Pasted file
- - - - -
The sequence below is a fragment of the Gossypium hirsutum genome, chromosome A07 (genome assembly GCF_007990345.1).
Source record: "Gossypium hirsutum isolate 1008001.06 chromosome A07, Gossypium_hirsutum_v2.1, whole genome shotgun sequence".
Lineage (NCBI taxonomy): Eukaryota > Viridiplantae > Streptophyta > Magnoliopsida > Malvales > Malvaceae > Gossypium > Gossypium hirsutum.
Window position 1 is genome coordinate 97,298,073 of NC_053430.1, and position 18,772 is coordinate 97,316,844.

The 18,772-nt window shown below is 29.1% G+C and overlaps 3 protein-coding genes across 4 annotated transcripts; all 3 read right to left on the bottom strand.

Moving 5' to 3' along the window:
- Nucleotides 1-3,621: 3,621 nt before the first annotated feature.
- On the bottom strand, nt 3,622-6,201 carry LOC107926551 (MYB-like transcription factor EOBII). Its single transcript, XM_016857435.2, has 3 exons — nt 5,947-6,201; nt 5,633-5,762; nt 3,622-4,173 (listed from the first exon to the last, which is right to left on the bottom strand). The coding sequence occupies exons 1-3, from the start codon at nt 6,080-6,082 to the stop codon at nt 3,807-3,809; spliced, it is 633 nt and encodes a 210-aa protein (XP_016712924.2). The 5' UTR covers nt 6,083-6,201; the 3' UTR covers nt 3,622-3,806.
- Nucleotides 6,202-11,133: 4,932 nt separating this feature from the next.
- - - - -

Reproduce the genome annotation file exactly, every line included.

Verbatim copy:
The sequence below is a fragment of the Gossypium hirsutum genome, chromosome A07 (genome assembly GCF_007990345.1).
Source record: "Gossypium hirsutum isolate 1008001.06 chromosome A07, Gossypium_hirsutum_v2.1, whole genome shotgun sequence".
Lineage (NCBI taxonomy): Eukaryota > Viridiplantae > Streptophyta > Magnoliopsida > Malvales > Malvaceae > Gossypium > Gossypium hirsutum.
Window position 1 is genome coordinate 97,298,073 of NC_053430.1, and position 18,772 is coordinate 97,316,844.

The 18,772-nt window shown below is 29.1% G+C and overlaps 3 protein-coding genes across 4 annotated transcripts; all 3 read right to left on the bottom strand.

Moving 5' to 3' along the window:
- Nucleotides 1-3,621: 3,621 nt before the first annotated feature.
- On the bottom strand, nt 3,622-6,201 carry LOC107926551 (MYB-like transcription factor EOBII). Its single transcript, XM_016857435.2, has 3 exons — nt 5,947-6,201; nt 5,633-5,762; nt 3,622-4,173 (listed from the first exon to the last, which is right to left on the bottom strand). The coding sequence occupies exons 1-3, from the start codon at nt 6,080-6,082 to the stop codon at nt 3,807-3,809; spliced, it is 633 nt and encodes a 210-aa protein (XP_016712924.2). The 5' UTR covers nt 6,083-6,201; the 3' UTR covers nt 3,622-3,806.
- Nucleotides 6,202-11,133: 4,932 nt separating this feature from the next.